The firing of an ambassador during the Brazilian Carnaval brought the Foreign Ministry memories from the political persecution that many diplomats have suffered during the country's history, with one memory standing out.
In 2001, during the Cardoso administration, the department issued an order that mandated that any public statement by a diplomat needed to have prior authorization. The rule became known as a gag order.
The ministry's then general-secretary Luiz Felipe de Seixas Corrêa was designated as the officer responsible for clearing the authorizations. Corrêa is also current Foreign Minister Ernesto Araújo's father-in-law.
The 2001 gag order's most notorious victim was ambassador Samuel Pinheiro Guimarães, who was fired from his position as director of the International Relations Research Institute (Ipri).
Last week, ambassador Paulo Roberto de Almeida, also a director at Ipri, was let go, because the diplomat posted on his blog three articles about the crisis in Venezuela, from former president Fernando Henrique Cardoso, ambassador and former minister Rubens Ricupero and the current minister Araújo.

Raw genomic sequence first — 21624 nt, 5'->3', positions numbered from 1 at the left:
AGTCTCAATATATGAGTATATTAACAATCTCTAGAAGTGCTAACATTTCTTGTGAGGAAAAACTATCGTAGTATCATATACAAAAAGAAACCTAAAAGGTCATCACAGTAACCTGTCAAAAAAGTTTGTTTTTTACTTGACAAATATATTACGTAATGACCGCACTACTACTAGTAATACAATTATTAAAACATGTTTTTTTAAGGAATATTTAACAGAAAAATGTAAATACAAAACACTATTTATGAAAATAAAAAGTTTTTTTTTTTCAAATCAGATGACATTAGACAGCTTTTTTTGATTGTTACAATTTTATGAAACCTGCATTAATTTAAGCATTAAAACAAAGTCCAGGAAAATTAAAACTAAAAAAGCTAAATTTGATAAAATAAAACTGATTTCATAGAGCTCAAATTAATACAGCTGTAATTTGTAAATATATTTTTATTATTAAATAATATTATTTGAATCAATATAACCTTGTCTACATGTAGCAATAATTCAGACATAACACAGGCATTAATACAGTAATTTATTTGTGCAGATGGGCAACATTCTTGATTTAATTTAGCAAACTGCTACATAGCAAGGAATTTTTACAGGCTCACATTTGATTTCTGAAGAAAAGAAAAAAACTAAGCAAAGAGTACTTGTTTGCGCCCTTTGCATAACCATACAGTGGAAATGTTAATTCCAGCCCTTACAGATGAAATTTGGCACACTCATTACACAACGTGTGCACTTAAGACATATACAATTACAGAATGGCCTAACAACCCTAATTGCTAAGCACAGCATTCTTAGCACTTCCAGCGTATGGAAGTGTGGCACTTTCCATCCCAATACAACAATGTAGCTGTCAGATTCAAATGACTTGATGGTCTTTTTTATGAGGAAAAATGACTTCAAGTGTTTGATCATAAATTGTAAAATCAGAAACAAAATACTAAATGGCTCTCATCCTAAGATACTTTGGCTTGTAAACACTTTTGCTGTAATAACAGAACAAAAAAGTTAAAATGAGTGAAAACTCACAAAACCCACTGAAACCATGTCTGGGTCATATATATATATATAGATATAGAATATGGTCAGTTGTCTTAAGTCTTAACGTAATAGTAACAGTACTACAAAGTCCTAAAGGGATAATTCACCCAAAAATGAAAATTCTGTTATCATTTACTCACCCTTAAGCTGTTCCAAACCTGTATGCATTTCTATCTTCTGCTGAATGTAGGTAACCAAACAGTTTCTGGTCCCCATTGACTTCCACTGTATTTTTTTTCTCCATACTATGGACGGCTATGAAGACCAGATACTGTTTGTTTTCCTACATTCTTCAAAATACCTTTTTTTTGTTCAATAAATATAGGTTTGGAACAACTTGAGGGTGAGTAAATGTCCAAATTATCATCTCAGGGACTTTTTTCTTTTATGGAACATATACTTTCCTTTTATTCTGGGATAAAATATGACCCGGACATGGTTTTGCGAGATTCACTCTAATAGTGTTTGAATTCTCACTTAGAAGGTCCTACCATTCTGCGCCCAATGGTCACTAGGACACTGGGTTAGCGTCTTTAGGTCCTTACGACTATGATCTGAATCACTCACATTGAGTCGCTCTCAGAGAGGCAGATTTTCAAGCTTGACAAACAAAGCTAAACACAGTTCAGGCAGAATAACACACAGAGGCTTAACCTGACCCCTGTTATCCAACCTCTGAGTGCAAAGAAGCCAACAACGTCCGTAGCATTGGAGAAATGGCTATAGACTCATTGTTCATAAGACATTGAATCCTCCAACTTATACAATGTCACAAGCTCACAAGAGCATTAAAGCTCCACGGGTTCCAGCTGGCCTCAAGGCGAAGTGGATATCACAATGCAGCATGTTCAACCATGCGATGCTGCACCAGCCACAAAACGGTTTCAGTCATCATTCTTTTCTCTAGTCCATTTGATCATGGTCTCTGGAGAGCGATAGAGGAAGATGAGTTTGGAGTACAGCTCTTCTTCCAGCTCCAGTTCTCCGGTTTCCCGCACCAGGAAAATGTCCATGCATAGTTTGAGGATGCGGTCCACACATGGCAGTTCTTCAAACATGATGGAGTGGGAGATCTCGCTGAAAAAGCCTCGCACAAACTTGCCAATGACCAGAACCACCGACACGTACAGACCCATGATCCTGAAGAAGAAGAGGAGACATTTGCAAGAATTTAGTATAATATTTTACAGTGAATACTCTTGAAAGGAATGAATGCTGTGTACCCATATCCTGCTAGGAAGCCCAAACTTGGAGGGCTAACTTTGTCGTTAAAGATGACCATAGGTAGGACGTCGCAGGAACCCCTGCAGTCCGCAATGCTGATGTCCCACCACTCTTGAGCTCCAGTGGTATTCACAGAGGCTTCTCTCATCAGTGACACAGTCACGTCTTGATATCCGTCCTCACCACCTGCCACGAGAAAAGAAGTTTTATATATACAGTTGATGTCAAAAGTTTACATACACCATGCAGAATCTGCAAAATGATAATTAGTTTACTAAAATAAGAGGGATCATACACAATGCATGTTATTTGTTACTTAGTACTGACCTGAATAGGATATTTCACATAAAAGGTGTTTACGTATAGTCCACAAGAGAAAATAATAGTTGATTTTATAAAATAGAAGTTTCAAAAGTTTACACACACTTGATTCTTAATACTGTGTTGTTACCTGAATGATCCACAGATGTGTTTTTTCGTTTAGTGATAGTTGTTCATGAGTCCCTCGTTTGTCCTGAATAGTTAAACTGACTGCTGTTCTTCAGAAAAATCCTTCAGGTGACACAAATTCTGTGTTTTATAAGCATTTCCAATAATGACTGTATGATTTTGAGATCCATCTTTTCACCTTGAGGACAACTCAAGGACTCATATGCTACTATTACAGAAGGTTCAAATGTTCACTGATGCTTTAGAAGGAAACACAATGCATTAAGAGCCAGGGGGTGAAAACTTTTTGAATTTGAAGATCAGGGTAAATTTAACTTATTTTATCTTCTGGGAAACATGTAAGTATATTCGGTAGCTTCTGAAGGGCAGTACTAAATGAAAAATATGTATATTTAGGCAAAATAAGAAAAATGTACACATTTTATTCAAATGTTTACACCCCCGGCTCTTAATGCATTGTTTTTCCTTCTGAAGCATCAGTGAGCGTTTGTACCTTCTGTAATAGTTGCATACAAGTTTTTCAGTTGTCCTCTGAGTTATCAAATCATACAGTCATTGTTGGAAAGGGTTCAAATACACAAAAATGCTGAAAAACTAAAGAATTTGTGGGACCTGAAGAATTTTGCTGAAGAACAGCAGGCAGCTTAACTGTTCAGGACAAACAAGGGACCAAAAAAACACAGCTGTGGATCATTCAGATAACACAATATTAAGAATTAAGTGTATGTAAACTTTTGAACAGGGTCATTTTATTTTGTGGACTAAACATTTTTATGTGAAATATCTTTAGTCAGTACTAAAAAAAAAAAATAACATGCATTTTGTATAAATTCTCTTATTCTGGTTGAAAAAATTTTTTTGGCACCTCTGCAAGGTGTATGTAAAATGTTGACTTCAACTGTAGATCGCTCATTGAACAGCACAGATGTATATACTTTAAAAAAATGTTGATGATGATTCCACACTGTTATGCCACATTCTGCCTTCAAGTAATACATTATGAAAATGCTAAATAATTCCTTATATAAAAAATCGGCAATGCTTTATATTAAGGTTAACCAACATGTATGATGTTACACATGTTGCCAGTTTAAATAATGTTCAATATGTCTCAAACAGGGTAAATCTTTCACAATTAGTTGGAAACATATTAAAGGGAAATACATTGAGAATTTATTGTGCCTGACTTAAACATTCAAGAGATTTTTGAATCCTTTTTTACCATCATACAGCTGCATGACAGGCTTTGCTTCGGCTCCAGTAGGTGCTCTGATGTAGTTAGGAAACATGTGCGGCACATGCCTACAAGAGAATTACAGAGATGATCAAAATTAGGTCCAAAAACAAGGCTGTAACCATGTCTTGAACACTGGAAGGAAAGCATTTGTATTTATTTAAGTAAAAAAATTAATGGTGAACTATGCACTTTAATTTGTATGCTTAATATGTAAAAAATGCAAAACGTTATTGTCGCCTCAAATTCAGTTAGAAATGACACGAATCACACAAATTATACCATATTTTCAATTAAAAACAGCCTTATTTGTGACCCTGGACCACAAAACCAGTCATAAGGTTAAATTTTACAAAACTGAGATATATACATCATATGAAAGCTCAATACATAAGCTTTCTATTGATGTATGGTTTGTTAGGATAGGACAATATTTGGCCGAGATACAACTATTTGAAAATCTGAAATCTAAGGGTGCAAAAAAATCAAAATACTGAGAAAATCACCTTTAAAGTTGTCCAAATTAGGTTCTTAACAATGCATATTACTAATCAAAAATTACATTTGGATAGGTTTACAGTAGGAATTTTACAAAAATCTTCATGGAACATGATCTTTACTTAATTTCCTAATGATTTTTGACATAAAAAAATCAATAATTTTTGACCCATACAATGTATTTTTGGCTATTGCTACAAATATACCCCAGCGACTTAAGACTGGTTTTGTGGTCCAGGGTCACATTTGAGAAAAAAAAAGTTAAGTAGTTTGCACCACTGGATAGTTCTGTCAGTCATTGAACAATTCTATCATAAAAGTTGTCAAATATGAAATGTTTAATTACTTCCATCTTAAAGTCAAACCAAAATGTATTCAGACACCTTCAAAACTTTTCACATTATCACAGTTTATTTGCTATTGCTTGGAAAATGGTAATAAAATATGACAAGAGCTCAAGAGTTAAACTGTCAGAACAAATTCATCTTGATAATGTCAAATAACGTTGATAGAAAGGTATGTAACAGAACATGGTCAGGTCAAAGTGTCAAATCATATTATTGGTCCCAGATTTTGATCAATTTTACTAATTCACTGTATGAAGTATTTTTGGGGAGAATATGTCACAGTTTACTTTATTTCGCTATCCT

Celso Lafer, who was Foreign Minister during the gag order years, says that the two episodes can't be compared. During his term, the main controversial issue was the Free Trade Area of the Americas (FTAA or in Portuguese, Alca), which was opposed by the left-wing in general and Pinheiro Guimarães in particular. Lafer said he wanted Ipri to be nonpartisan, hence Guimarães' dismissal.
In his evaluation, Araújo is showing to be "very centralizing and inquisitional." Only a few months in office, the minister has brought discomfort in the diplomatic corps for measures seen as disregarding hierarchy.
For Ricupero, a self-professed critic of Araújo's, the minister is "showing to be prone to resentment and having little tolerance for criticism."
Minister Araújo didn't reply to Folha's request for comment.
Translated by NATASHA MADOV